Archons of the Delaware

In EP Grondine’s odd and excellent book Man and Impact in the Americas (available here: he includes the full text of the Walum Olum: The Ancient History of Lenape, as preserved by Constantine Rafinesque in his equally odd book, Ancient Nations. Rafinesque, an explorer and amateur ethnographer, recounts receiving this document in 1820, at the annual Big House festival of the Lenape nation. The Lenape, or Delaware as commonly known, are quite a story. They first appear about 1000 CE, descending upon the Mississippian settlements of the midwest from the north like a Mongol horde. They evidently split into two streams, the eastern of which settled the lands around Chesapeake Bay. (The picture above depicts them in negotiation with William Penn, Quaker patriarch of Pennsylvania.)

Their sojourn had only begun. By the end of the nineteenth century, the Lenape, wanderers in their own land, were found in every state of the union. Francis Parkman records their presence in Kansas, in the 1840s, hunting the last of the bison. In Cormac McCarthy’s Blood Meridian, it is Delawares who guide the ill-fated filibuster through the north of old Mexico.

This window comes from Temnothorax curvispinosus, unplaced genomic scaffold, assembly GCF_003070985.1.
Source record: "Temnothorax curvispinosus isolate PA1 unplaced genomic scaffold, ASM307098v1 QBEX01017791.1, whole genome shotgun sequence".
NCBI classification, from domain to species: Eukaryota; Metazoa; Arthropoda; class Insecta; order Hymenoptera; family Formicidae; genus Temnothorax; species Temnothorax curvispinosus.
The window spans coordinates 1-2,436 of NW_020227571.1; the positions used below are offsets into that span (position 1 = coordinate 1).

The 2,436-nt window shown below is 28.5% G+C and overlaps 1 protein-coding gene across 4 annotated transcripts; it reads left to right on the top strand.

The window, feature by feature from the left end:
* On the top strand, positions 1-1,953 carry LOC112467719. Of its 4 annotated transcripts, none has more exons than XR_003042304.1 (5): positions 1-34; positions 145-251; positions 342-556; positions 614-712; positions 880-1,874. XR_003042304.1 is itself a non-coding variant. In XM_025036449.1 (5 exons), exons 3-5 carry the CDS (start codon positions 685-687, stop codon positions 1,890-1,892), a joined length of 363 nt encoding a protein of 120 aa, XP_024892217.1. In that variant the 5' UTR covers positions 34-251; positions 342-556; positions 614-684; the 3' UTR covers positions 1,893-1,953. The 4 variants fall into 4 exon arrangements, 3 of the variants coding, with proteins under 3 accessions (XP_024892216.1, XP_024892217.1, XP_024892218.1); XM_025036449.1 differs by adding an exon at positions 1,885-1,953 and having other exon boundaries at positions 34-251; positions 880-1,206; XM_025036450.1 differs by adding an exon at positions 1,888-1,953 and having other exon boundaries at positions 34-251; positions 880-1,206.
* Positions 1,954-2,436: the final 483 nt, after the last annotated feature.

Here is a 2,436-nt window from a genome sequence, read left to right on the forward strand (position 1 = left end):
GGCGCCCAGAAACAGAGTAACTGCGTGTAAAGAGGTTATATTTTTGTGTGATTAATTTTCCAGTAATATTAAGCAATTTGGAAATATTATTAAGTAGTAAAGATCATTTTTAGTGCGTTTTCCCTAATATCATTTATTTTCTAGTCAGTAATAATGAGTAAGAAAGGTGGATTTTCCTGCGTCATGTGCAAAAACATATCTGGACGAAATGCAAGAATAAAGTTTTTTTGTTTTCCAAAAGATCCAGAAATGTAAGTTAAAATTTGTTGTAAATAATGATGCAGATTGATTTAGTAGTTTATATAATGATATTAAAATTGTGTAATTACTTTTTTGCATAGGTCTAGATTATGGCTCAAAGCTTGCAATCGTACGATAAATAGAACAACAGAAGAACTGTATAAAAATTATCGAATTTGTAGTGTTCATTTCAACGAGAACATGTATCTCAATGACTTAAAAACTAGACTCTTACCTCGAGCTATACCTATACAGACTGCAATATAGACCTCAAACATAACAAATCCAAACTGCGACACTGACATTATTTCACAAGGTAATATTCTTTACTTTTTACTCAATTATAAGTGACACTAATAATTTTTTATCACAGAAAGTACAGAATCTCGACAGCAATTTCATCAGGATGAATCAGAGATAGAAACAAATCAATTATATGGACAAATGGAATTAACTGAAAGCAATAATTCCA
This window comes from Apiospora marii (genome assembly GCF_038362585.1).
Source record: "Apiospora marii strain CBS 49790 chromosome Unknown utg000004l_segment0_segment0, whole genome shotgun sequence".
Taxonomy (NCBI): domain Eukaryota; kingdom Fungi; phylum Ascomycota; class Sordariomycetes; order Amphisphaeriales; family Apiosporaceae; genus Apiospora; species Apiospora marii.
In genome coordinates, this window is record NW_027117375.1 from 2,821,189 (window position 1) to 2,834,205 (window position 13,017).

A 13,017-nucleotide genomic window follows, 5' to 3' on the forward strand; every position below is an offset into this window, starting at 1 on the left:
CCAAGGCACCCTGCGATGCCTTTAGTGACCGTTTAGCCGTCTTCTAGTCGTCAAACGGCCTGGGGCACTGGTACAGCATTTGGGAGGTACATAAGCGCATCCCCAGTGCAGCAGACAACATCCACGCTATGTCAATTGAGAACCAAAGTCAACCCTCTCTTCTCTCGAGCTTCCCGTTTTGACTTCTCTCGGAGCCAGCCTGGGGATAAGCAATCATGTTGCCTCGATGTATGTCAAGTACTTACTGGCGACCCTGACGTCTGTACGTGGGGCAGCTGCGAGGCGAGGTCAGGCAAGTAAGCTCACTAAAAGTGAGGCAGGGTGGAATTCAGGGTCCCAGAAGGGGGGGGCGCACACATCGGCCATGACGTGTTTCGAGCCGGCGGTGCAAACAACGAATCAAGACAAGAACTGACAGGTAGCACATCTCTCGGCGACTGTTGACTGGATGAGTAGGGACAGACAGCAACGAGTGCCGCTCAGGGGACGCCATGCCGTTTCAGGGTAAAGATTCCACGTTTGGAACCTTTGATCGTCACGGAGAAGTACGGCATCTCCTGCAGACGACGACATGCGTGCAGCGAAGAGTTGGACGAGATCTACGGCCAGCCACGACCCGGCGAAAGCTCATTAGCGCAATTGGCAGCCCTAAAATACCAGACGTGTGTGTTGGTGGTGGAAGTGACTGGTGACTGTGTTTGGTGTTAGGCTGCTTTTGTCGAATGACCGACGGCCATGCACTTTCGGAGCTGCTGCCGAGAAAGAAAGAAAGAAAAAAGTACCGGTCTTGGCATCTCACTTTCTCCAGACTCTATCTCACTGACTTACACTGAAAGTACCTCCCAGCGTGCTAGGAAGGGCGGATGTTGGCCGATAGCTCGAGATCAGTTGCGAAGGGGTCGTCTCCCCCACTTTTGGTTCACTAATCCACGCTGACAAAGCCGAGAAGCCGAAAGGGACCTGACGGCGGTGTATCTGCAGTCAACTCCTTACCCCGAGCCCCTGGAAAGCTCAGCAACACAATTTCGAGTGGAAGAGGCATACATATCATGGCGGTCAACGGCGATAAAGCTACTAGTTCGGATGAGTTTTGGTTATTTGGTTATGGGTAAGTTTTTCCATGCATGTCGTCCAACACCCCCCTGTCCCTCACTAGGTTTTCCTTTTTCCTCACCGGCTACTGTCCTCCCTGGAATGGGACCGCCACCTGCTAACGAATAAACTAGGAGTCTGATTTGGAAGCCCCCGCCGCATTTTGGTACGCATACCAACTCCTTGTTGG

In all this, the mixing of cultures is unavoidable, as witnessed by the opening lines in the Walum Olum, with their obvious influence: “In the beginning, the Great Mind was there in the heavens, at all times, above Earth, and the Earth itself was an extended fog.” But then the story describes how “the Great Mind gave the First Mother, the mother of beings,” and we realize we are veering away from a Christianized course. And then, this: “But very secretly an Evil Being [an Evil Lesser Mind], a mighty magician, came on the Earth; and with him he brought…bad weather, sickness, and death.”

We are face to face with the Demiurge, the master archon of Gnostic myth. Which raises the question: from where did this idea originate? Is this another borrowing, suggesting again that where we find Christianity, we will also find its Shadow?



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